My own images of the Dinah Shore flash between the golf course and the party zones--lush greens and smoky ballrooms. Being a sports fan, I actually recall competitive moments: Remember when Pat Bradley staved off that challenge on the back nine from Val Skinner in 1986? But I'll also never forget my soused ex-girlfriend stuffing dollar bills into the exaggerated cleavage of one of the Dyketones, a female performance group that dressed in male and female drag. At various times, during many weekends spent at Dinah, I loved, I fought, I laughed, I cried--gee, it sounds like the soap opera it often turns out to be, especially when you're young and looking for trouble. But I invariably came away sunburned and satisfied.

I've come to think of the Dinah Shore Golf Tournament--with or without the golf--as our sapphic rite of spring. It's the annual pilgrimage to dykedom's mecca, where we worship the sun goddess and her lovely acolytes, bathe in holy chlorinated water, and honor amazons who wield clubs with power and pizzazz.

Alternately, I think of Dinah as the queer set's own Fort Lauderdale--the famous Florida spring break destination. It's Where the Girls Are, the dyke flip side of the classic 1960 film Where the Boys Are, in which Midwest coeds Merritt, Melanie, Tuggle, and Angie find love and heartbreak on their spring vacation, while Connie Francis wails the soundtrack ballad: "Where the boys [girls!] are / Someone waits for me... / A smilin' face, a warm embrace / Two arms to hold me tenderly..."

Of course, in the queer version of Girls, Merritt and Melanie and Tuggle and Angie find love and heartbreak with each other--not with Ryder, Basil, "TV," or Franklin.

And who can forget that even more obvious movie match, Palm Springs Weekend (1963), in which Troy Donahue pursues Connie Stevens around the desert town during spring break from college? That film even includes a tomboyish girl named Amanda--perhaps someone who would later return for a different sort of Palm Springs weekend.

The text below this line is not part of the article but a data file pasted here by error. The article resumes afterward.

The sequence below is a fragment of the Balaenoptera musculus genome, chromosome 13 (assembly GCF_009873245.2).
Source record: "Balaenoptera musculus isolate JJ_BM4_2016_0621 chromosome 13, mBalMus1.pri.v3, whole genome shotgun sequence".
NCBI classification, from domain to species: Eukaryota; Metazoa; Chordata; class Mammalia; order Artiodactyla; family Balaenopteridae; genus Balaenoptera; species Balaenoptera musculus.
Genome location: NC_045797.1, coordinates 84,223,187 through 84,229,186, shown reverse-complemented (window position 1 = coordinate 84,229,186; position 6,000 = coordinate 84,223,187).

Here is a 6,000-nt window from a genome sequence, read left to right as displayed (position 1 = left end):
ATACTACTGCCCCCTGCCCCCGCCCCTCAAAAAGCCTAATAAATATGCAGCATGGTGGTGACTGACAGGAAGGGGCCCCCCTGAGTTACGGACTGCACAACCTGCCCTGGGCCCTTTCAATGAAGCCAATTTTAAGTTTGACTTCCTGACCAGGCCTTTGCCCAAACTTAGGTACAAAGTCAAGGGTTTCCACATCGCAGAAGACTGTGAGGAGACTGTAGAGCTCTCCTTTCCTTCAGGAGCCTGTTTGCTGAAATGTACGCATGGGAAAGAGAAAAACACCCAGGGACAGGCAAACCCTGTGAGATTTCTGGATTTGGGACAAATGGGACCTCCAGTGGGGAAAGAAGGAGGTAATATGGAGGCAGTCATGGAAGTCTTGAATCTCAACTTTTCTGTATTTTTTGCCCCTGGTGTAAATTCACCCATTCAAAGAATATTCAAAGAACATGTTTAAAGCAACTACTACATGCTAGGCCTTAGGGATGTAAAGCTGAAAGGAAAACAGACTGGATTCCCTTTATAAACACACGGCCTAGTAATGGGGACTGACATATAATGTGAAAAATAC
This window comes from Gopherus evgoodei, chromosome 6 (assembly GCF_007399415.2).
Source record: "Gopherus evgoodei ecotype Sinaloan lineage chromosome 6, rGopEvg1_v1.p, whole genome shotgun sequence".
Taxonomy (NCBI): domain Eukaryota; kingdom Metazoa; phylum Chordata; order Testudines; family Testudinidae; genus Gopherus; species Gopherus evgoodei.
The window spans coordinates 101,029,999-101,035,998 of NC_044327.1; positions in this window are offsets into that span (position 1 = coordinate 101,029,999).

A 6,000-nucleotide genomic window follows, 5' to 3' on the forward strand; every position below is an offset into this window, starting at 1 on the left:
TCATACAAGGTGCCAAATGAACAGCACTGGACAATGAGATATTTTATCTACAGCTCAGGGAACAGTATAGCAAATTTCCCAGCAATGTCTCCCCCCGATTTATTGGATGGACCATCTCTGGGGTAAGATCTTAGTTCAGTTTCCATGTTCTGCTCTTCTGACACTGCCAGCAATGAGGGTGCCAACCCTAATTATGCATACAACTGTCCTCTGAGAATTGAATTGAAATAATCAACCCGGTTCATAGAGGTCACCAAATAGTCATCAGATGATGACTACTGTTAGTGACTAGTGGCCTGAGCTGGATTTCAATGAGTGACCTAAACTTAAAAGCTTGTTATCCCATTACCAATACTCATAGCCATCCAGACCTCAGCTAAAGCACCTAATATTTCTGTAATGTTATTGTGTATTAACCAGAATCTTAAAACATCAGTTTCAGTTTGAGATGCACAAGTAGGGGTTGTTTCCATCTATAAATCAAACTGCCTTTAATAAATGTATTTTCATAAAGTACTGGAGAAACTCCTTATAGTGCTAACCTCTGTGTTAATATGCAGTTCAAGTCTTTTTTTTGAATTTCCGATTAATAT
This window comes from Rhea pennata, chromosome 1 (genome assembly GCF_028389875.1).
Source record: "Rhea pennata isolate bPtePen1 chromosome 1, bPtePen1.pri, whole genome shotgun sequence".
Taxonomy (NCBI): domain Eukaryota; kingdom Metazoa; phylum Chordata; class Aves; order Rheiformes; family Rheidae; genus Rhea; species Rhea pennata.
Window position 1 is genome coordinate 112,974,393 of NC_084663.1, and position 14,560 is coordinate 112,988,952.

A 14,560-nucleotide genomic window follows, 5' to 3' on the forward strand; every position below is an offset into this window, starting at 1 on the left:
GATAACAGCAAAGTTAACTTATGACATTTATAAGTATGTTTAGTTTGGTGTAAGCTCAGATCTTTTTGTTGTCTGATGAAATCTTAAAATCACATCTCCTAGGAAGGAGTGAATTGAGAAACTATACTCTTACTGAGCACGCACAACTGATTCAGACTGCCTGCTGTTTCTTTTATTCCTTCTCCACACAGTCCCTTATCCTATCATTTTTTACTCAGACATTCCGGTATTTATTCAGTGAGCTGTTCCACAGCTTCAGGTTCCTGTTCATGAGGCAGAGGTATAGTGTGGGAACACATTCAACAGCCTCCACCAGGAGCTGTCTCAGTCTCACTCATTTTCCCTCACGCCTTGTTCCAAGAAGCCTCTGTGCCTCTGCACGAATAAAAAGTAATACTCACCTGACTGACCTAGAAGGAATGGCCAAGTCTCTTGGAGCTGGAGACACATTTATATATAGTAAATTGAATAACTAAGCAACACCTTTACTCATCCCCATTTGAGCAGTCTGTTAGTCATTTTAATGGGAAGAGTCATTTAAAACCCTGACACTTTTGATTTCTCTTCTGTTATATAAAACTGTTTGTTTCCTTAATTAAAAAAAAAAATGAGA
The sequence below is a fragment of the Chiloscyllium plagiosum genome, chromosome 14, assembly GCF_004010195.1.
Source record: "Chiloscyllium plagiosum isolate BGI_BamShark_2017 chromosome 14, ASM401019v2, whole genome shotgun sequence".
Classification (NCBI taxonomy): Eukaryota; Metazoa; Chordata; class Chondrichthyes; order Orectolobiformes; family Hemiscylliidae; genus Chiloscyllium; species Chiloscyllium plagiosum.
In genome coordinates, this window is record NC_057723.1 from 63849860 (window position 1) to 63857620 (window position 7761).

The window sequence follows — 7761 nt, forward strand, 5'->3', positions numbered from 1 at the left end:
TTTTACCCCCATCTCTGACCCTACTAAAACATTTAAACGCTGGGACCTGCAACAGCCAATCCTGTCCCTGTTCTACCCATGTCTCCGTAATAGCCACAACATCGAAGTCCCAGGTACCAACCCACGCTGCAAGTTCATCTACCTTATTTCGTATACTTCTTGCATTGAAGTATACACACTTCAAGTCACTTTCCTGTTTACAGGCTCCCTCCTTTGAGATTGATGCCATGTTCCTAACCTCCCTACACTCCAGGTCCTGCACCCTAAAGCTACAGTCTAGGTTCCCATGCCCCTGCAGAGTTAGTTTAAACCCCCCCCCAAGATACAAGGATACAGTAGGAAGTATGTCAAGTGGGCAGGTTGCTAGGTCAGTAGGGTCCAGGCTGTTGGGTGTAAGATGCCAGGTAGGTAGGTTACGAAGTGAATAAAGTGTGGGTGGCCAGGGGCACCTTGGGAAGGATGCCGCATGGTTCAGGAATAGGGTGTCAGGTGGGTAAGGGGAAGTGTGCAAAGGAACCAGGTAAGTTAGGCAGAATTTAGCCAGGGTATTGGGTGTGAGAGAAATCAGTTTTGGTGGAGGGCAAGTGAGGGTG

Without overlaying ancient metaphors or pop culture references on Dinah, it's simply the annual public celebration of who we gay girls are, what we look like, and how we enjoy ourselves. When we were growing up, many of us felt quite alone while uncovering our sexuality. At Dinah--as at other gatherings of our tribe--we can just be one of the gang.

There's one final indelible Dinah moment that, sadly, young dykes will never be able to experience in person: the Dinah Hug. At the last hole of the last round on the last day of each tournament, Dinah Shore herself would stand to the side of the 18th green as the final pairing approached. She'd wait quietly in her white nylon warm-up suit until the final putts dropped, then she'd stride onto the green in all her beaming blond glory, ready to reward the winner with a big ol' Tennessee squeeze. Yes, the money was good, as was the glory, but it was the hug that seemed the greatest reward for the victorious golfer--and the perfect ending for the dyke world's favorite weekend.

The information in this story was accurate at the time of publication. We suggest that you confirm all details directly with the establishments mentioned before making travel plans. Please feel free to e-mail us at if you have any new information.
Advocate Channel - The Pride StoreOut / Advocate Magazine - Fellow Travelers & Jamie Lee Curtis